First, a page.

Named By: Altangerel Perle, Mark A. Norell & Jim Clark - 1999.
Classification: Chordata, Reptilia, Dinosauria, Saurischia, Theropoda, Dromaeosauridae, Eudromaeosauria, Dromaeosaurinae.
Species: A. giganticus (type).
Size: Estimated 6 meters long.
Known locations: Mongolia, Dornogovi Province - Bayan Shireh Formation.
Time period: Turonian to Campanian of the Cretaceous, although further study of the formation that Achillobator came from suggests it may actually date between the Santonian and Cenomanian of the Cretaceous.
Fossil representation: Partial remains including vertebrae, hindlimbs, forelimbs, shoulder, ribs, as well as an upper jaw fragment of the premaxilla with teeth.
discovered in a joint Mongolian and Russian dig in 1989,
Achillobator did not get named until 1999.
These remains are very
fragmentary but do suggest that Achillobator was a
dromaeosaurid dinosaur. The achilles tendons seem to have been
particularly well developed, probably to account for the extra size
and weight of the body, and were referenced in the naming of the
Achillobator has in the past been accused of being a fossil chimera, which in the simplest terms means that the fossil material attributed to the genus actually represents more than one kind of dinosaur. The main support for this theory is that the pubis (most forward bone of the hips) points vertically down. In all other known dromaeosaurids the pubis points backwards similar to birds, something that often leads to the pubis pointing in the same direction as the ischium (the bone at the rear of the hips). Despite this claim however some of the skeletal remains of Achillobator were found partially articulated, and the other bones all show dromaeosaurid characteristics. General opinion today points to Achillobator being a dromaeosaurid, but one with a unique hip structure.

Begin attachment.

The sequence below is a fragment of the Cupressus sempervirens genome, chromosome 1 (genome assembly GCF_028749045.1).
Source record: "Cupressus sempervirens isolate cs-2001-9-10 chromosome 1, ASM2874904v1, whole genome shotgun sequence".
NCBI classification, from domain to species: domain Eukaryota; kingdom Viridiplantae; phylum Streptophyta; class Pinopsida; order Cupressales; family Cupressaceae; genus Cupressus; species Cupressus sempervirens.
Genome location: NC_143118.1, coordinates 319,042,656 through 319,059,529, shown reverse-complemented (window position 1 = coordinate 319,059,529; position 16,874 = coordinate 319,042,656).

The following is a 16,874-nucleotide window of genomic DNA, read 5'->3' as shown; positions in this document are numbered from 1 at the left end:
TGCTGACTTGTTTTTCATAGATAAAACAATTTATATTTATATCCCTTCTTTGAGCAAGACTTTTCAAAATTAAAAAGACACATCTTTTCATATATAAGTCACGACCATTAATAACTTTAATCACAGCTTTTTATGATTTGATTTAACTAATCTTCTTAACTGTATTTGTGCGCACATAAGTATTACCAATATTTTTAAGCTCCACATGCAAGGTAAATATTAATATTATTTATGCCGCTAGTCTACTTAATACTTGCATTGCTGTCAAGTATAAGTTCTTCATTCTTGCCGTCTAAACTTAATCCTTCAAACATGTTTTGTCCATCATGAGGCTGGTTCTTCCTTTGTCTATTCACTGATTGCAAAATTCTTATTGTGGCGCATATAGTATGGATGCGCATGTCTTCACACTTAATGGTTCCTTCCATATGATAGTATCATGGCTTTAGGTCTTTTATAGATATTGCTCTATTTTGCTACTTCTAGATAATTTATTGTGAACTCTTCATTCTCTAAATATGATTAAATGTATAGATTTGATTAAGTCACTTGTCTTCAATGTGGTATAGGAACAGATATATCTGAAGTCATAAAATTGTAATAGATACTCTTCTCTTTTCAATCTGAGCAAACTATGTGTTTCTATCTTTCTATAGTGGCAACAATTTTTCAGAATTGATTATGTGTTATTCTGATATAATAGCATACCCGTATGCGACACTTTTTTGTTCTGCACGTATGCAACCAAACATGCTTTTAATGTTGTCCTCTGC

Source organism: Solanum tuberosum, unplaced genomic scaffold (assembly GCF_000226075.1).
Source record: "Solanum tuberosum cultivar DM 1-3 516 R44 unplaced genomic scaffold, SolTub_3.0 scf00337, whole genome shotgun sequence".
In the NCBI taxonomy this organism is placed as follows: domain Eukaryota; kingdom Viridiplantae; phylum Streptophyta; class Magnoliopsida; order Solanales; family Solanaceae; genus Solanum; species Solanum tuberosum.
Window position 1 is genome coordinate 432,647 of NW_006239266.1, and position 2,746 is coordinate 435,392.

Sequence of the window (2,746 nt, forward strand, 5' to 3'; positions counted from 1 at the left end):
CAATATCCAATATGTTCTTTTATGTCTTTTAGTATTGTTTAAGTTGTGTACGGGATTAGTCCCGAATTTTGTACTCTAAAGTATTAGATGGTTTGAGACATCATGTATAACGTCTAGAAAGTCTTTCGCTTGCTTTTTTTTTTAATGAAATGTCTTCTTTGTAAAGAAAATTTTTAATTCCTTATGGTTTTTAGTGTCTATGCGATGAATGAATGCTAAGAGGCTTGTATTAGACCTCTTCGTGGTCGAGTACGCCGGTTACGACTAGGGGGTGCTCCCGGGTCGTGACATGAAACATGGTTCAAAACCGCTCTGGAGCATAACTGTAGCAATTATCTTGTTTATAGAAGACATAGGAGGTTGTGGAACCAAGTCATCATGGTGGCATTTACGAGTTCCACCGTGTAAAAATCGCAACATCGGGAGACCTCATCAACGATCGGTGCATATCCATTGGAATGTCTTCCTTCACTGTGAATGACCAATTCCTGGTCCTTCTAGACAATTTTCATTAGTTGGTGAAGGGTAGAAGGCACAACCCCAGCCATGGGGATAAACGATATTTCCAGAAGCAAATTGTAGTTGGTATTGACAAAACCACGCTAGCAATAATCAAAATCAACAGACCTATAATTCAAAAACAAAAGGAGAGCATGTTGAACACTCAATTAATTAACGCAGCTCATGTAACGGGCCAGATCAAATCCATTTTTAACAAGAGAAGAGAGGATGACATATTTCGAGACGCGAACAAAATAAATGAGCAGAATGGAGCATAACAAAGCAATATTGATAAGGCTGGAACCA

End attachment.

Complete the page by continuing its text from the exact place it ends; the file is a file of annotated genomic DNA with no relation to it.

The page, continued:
Additional study of Achillobator has yielded the conclusion that it was most closely related to the dromaeosaurids Dromaeosaurus and Utahraptor, the latter being a particularly large dromaeosaurid.